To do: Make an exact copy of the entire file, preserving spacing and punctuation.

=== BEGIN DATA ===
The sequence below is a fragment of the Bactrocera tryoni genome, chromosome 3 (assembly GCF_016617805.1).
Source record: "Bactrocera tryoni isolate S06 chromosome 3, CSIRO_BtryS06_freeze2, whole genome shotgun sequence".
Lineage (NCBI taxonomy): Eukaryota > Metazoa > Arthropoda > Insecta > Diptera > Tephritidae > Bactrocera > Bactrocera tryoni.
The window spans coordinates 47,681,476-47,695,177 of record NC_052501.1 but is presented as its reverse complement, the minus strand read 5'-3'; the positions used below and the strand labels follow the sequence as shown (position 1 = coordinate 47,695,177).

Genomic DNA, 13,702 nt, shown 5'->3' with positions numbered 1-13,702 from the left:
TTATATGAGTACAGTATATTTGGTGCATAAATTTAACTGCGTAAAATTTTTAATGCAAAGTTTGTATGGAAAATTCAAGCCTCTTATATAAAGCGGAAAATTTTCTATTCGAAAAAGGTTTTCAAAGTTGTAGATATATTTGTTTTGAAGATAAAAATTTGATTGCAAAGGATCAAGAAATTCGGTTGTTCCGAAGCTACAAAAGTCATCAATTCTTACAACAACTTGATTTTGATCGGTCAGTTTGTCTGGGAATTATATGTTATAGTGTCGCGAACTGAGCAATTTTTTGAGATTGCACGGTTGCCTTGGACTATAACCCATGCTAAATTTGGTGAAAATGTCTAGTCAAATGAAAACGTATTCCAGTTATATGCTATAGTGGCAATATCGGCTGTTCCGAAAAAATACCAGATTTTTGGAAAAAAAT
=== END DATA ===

The sequence below is a fragment of the Bactrocera tryoni genome, chromosome 3 (assembly GCF_016617805.1).
Source record: "Bactrocera tryoni isolate S06 chromosome 3, CSIRO_BtryS06_freeze2, whole genome shotgun sequence".
Lineage (NCBI taxonomy): Eukaryota > Metazoa > Arthropoda > Insecta > Diptera > Tephritidae > Bactrocera > Bactrocera tryoni.
The window spans coordinates 47,681,476-47,695,177 of record NC_052501.1 but is presented as its reverse complement, the minus strand read 5'-3'; the positions used below and the strand labels follow the sequence as shown (position 1 = coordinate 47,695,177).

Genomic DNA, 13,702 nt, shown 5'->3' with positions numbered 1-13,702 from the left:
TTATATGAGTACAGTATATTTGGTGCATAAATTTAACTGCGTAAAATTTTTAATGCAAAGTTTGTATGGAAAATTCAAGCCTCTTATATAAAGCGGAAAATTTTCTATTCGAAAAAGGTTTTCAAAGTTGTAGATATATTTGTTTTGAAGATAAAAATTTGATTGCAAAGGATCAAGAAATTCGGTTGTTCCGAAGCTACAAAAGTCATCAATTCTTACAACAACTTGATTTTGATCGGTCAGTTTGTCTGGGAATTATATGTTATAGTGTCGCGAACTGAGCAATTTTTTGAGATTGCACGGTTGCCTTGGACTATAACCCATGCTAAATTTGGTGAAAATGTCTAGTCAAATGAAAACGTATTCCAGTTATATGCTATAGTGGCAATATCGGCTGTTCCGAAAAAATACCAGATTTTTGGAAAAAAAT